Freedom of enterprise;

 

c.

Competition and consumer choice;

 

d.

The role of government.

 

Benchmark B: Explain how the U.S. government provides public services, redistributes income, regulates economic activity, and promotes economic growth and stability.

 

 

4.

Analyze the economic costs and benefits of protectionism, tariffs, quotas and blockades on international trade.

 

Honors:

 

H-

Analyze the success or failure of Napoleon’s Continental System.

             

 

 

Government

Students use knowledge of the purposes, structures and processes of political systems at the local, state, national and international levels to understand that people create systems of government as structures of power and authority to provide order, maintain stability and promote the general welfare.

 

Benchmark A: Analyze the evolution of the Constitution through post-Reconstruction amendments and Supreme Court decisions.

 

 

No indicators present for this benchmark.

 

Benchmark B: Analyze the differences among various forms of government to determine how power is acquired and used.

 

 

1.

Explain how various systems of governments acquire, use and justify their power.

 

 

2.

Analyze the purposes, structures and functions of various systems of government including:

 

a.

Absolute monarchies;

 

b.

Constitutional monarchies;

 

c.

Parliamentary democracies;

 

d.

Presidential democracies;

 

e.

Dictatorships;

 

f.

Theocracies.

 

 

 

Honors:

 

H-

For each system of government, identify significant monarchs, political leaders, dictators and religious leaders for each century, 1750 to the present.

 

Citizenship Rights and Responsibilities

Students use knowledge of the rights and responsibilities of citizenship in order to examine and evaluate civic ideals and to participate in community life and the American democratic system.

 

Benchmark A: Analyze ways people achieve governmental change, including political action, social protest and revolution.

 

 

1.

Analyze and evaluate the influence of various forms of citizen action on public policy including:

 

a.

The French Revolution;

 

b.

The international movement to abolish the slave trade and slavery;

 

c.

The Russian Revolution;

 

d.

The independence movement in India;

 

e.

The fall of communism in Europe;

 

f.

The end of apartheid.

 

 

2.

Describe and compare opportunities for citizen participation under different systems of government including:

 

a.

Absolute monarchies;

 

b.

Constitutional monarchies;

 

c.

Parliamentary democracies;

 

d.

Presidential democracies;

 

e.

Dictatorships;

 

f.

Theocracies.

 

 

3.

Analyze how governments and other groups have used propaganda to influence public opinion and behavior.

 

Honors:

 

H-

Discuss how the war on terrorism has affected policies of the major world nations.

 

 

H-

Explain how the League of Nations, the United Nations and international peacekeeping forces illustrate the international commitment to collective security.

 

Benchmark B: Explain how individual rights are relative, not absolute, and describe the balance between individual rights, the rights of others, and the common good.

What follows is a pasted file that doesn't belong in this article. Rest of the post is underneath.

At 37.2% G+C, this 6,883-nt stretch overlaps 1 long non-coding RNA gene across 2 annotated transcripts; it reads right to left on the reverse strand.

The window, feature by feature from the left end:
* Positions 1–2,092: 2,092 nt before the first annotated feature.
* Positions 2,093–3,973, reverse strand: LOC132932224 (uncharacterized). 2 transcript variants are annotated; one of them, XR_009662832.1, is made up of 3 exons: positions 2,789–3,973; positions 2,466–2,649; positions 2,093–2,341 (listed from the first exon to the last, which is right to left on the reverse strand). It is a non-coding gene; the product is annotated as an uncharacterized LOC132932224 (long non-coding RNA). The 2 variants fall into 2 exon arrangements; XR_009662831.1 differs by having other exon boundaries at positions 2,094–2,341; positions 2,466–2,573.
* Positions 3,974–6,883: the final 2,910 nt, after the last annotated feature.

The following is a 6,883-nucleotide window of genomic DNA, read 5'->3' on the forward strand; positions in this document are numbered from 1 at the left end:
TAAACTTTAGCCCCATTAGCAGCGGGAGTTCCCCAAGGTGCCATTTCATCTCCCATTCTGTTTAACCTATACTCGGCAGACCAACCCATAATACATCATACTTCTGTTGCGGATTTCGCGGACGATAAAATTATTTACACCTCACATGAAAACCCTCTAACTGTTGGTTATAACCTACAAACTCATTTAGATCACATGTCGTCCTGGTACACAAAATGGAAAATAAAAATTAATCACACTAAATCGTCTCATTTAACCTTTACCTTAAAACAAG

No indicators present for this benchmark.

 

 

Social Studies Skills and Methods

Students collect, organize, evaluate and synthesize information from multiple sources to draw logical conclusions.  Students communicate this information using appropriate social studies terminology in oral, written or multimedia form and apply what they have learned to societal issues in simulated or real-world settings.

 

Benchmark A: Evaluate the reliability and credibility of sources.

 

 

1.

Detect bias and propaganda in primary and secondary sources of information.

 

 

2.

Evaluate the credibility of sources for:

 

a.

Logical fallacies;

 

b.

Consistency of arguments;

 

c.

Unstated assumptions;

 

d.

Bias.

 

 

3.

Analyze the reliability of sources for:

 

a.

Accurate use of facts;

 

b.

Adequate support of statements;

 

c.

Date of publication.

 

 

 

Honors:

 

H-

View and prepare a report on the content of a historical film and evaluate its historical validity.

 

Benchmark B: Use data and evidence to support or refute a thesis.

 

 

4.

Develop and present a research project including:

 

a.

Collection of data;

 

b.

Narrowing and refining the topic;

 

c.

Construction and support of the thesis.

 

Honors:

 

H-

Design and present to the class, a technology-based presentation on an 18th or 19th century topic.

 

 

H-

Complete a lengthy research paper on a 20th century World History topic that is approved by the instructor.

 

 

 

Technology Standard I

The student as an information navigator.

 

Benchmark A: Information acquisition - use online and electronic resources to communicate, collaborate and retrieve information.

 

 

1.

Use the Internet and other electronic resources for research and digital media retrieval.

 

 

2.

Use electronics to communicate and collaborate with others (e.g., communicate with outside groups, classes and experts via e-mail and the Internet).

 

 

 

 

 

 

 

 

 

Technology Standard II

The student as a critical thinker and analyzer using technology.

 

Benchmark A: Source verification – research and evaluate the accuracy, relevance, appropriateness, comprehensiveness and bias of electronic information sources concerning real-world problems.

 

 

1.

Evaluate and critique the quality and credibility of electronic information.

 

 

Technology Standard III

The student as a creator of knowledge using technology, media and telecommunications.

 

Benchmark A: Input and output devices - use input and output devices to successfully use modern technologies.